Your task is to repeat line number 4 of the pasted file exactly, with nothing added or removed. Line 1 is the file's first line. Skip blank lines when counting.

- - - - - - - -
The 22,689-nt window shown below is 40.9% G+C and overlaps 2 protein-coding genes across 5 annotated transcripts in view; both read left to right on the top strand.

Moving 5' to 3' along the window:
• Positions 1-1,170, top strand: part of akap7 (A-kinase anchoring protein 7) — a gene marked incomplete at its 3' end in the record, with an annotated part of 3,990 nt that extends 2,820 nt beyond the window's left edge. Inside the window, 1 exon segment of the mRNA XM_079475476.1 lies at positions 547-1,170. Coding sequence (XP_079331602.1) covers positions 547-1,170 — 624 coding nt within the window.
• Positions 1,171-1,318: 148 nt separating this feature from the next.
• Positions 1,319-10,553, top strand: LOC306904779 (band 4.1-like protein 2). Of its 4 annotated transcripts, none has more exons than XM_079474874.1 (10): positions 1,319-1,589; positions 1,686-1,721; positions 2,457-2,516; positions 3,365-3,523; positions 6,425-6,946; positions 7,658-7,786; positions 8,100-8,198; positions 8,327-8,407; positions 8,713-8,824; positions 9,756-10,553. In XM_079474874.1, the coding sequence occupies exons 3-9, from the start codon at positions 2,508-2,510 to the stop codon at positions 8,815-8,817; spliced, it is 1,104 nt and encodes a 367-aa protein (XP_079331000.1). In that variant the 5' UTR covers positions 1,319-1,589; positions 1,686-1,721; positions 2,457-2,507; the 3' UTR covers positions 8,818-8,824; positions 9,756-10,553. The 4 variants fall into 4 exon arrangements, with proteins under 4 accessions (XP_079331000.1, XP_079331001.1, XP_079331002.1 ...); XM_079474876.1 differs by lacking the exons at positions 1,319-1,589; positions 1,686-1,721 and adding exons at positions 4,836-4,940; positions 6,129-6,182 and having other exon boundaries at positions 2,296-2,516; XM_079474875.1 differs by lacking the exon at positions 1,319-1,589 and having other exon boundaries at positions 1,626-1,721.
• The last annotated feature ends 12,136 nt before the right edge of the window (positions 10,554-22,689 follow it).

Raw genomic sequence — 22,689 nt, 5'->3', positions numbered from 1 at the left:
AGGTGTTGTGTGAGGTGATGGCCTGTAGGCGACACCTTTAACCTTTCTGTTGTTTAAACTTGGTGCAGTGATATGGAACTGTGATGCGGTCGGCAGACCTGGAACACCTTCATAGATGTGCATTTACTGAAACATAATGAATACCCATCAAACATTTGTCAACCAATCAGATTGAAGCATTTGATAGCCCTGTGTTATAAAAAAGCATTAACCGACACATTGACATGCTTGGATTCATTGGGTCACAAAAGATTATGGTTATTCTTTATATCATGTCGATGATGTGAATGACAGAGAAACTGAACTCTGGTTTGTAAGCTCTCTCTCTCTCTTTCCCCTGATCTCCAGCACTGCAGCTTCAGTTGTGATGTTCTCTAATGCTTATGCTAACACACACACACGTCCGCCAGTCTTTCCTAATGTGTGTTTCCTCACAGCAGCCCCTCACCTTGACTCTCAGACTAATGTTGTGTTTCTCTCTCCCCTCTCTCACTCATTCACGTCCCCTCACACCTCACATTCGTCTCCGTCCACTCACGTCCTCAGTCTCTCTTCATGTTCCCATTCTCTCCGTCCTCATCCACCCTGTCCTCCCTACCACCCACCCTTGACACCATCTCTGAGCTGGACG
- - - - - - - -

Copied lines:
• Positions 1,171-1,318: 148 nt separating this feature from the next.